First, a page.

An abandoned rail line stretches for miles along the banks of the Susquehanna River in Harford County. Those who hike Susquehanna State Park know it well; they have used portions of Philadelphia Electric Co.'s right of way as a makeshift trail for years to glimpse some of the most beautiful river views in Maryland.
But many others in Harford County and elsewhere in Maryland remain ignorant of such treasures hidden away in the northeast corner of the state.
"There are an incredible amount of historic and recreational resources in this area," says John Wilson, the Maryland Department of Natural Resources' central region chief for greenways and resource planning.
"We want to tell a story about the area and link these resources," he said.
That's what the Lower Susquehanna Heritage Greenway Commission hopes to do with a circuit of trails that would connect cultural and environmental attractions along the Harford and Cecil county banks of the Susquehanna River from Conowingo Dam to Chesapeake Bay.
The commission, which issued its proposal this summer, now is visiting civic and governmental groups to sell the greenway as a way to promote the area and its amenities as a unit, Mr. Wilson says.
Visitors who make the circuit -- ultimately, almost entirely on foot -- would be able to stop at attractions as diverse as a decoy museum in Havre de Grace, a grist mill in Susquehanna State Park and a hydroelectric power plant in Conowingo.
Across the river, a similar route would guide visitors along nature walks, scenic overlooks and the historic towns of Perryville and Port Deposit.
The Lower Susquehanna is the first greenway effort in Harford and Cecil, where a local steering committee was formed in June 1992.
Representatives from the county and town governments, business interests, history buffs and environ mentalists have joined the committee.
The panel's discussions -- and a yearlong research study they commissioned from a team of Towson State University graduate students in geography and environmental planning -- generated a rough outline of the potential greenway and plans to start the loop this year along the abandoned rail line in Susquehanna State Park.
"This is still very much a concept," Mr. Wilson said. "What we're trying to do now is let people know about the concept and see if the local community is in favor of it before we commit a lot of time and money to it."
The idea of linking natural resources isn't new. The governor-appointed Maryland Greenways Commission, a panel of public and private sector representatives, was started in 1990.
Its goal, says executive director Teresa Moore, is to create a statewide infrastructure by connecting and protecting important natural corridors.
With help from DNR and the Maryland Office of Planning, the panel has instigated projects "all over the state in just about every county," Ms. Moore says.
In Harford, DNR has allotted $300,000 in the 1994 fiscal budget to design and construct a hiking trail along the railroad track, extending an existing trail at Conowingo Visitor's Center through Susquehanna State Park.
The railroad, built by Philadelphia Electric in 1926 to carry men and construction materials nine miles from Havre de Grace to Conowingo, was abandoned in 1928, when the dam was completed.
Today, DNR rents the railroad right of way within the park from Conowingo Power Co., a Philadelphia Electric subsidiary.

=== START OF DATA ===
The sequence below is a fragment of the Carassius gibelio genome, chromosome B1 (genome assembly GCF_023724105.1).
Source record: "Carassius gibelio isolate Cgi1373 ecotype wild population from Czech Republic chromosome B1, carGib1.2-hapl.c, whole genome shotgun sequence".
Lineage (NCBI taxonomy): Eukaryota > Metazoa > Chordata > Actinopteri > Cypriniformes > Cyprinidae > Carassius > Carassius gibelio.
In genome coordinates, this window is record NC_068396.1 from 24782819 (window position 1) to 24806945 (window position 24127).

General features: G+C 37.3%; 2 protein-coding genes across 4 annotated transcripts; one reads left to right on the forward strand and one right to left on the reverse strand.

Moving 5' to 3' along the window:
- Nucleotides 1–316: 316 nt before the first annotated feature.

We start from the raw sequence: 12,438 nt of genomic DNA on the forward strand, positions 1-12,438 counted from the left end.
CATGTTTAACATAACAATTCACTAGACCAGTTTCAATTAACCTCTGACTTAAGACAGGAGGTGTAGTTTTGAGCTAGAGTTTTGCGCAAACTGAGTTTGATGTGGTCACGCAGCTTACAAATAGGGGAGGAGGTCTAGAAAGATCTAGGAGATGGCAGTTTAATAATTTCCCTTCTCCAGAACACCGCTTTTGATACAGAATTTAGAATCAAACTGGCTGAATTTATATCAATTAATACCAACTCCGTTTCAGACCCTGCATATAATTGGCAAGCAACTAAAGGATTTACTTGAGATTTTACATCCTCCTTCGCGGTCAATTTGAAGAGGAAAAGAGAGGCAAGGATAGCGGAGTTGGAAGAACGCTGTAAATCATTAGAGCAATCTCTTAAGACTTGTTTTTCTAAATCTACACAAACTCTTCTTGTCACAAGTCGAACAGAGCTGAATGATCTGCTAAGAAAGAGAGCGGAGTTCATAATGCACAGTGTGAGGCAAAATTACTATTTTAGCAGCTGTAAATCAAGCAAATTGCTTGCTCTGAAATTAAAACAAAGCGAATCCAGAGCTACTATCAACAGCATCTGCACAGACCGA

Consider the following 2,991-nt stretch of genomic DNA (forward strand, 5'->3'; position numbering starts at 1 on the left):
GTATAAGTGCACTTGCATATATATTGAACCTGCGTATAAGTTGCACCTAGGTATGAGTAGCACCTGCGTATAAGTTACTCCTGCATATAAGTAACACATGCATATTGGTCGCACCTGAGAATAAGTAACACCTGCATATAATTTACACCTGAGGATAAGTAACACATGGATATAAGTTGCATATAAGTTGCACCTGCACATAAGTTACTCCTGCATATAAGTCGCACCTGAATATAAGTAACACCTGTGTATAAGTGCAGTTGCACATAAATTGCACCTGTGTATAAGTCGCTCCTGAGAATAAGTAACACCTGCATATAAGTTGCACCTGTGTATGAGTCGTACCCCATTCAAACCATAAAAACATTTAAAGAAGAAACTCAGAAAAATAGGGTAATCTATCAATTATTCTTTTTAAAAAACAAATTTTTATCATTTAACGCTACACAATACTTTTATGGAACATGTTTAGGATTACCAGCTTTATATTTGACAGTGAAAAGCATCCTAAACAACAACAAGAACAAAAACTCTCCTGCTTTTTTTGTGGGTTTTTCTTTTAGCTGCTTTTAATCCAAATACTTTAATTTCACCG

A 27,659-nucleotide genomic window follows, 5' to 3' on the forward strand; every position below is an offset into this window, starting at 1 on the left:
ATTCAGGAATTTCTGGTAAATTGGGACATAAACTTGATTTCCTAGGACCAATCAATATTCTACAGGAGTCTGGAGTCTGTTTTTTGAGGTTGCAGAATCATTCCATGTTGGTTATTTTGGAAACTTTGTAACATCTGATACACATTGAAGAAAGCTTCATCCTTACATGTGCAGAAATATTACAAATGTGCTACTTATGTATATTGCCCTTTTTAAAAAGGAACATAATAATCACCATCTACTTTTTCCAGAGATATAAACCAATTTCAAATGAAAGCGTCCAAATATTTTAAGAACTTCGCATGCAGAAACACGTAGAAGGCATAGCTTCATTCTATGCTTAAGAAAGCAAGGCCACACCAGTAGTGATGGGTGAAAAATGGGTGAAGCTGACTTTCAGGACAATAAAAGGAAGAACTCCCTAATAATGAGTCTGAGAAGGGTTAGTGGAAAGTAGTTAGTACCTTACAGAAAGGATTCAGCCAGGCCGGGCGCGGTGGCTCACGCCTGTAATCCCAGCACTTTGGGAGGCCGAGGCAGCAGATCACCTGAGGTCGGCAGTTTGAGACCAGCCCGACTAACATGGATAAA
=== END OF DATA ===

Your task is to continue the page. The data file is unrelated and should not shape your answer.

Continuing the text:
Ambitious hikers use it as a path along the river's edge.
Within a stone's throw of the proposed first leg of the trail are the historic Rock Run grist mill, picnicking areas, the Steppingstone Farm Museum and the boat ramp.
Further south along the Harford shoreline lies Havre de Grace, the historic town situated where the Susquehanna meets the bay.
Commission members would like to see the greenway eventually link to the town's new Bayside boardwalk that connects the Havre de Grace Decoy Museum with the Concord Point Lighthouse.
Across the river in Cecil County, planners hope to tap into the inactive Octoraro Railroad along the riverbank and connect the trail to planned waterfront walks in Perryville and Port Deposit.
Additional trails could take visitors further inland to higher ground, where scenic overlooks could be built, Ms. Moore says.
Estimates of the length of the proposed Lower Susquehanna loop vary from 20 miles to 50 miles because some of the riverside easements lie on private property and may force the trails to meander away from the river or to use inland roads.
Planners admit the river crossing will be the most challenging and expensive segment of the loop.
Currently, drivers can travel from one county to the other over U.S. 1, at the northern end of the circuit, or over bridges of I-95 and U.S. 40 at
the southern end.
But a walking bridge is not out of the question, Mr. Wilson said.
It could be built on existing pilings from a former railroad bridge at the south end of the river or cantilevered off an existing highway.
"Not all these sights have to be linked by a walking trail," he said. "It's possible that people would drive a short distance or, say, use a water taxi, to the next stop on the circuit."
While the greenway holds promise for economic development, planners are conscious of potential resistance to the concept from people concerned about the threat to wetlands and wildlife.
But DNR funding for the first leg includes an engineering study to determine the structural work needed to turn the track into a trail and to ensure that the surrounding wildlife habitat is protected.
"Any new idea, any change meets with some resistance," Ms. Moore says. "But we're not promoting development, we're promoting protection and conservation.
"Harford and Cecil counties are growing very fast," she said. "This is the time to put in restrictions and to see that it's done by environmentalists. We want to get to the river before the developers."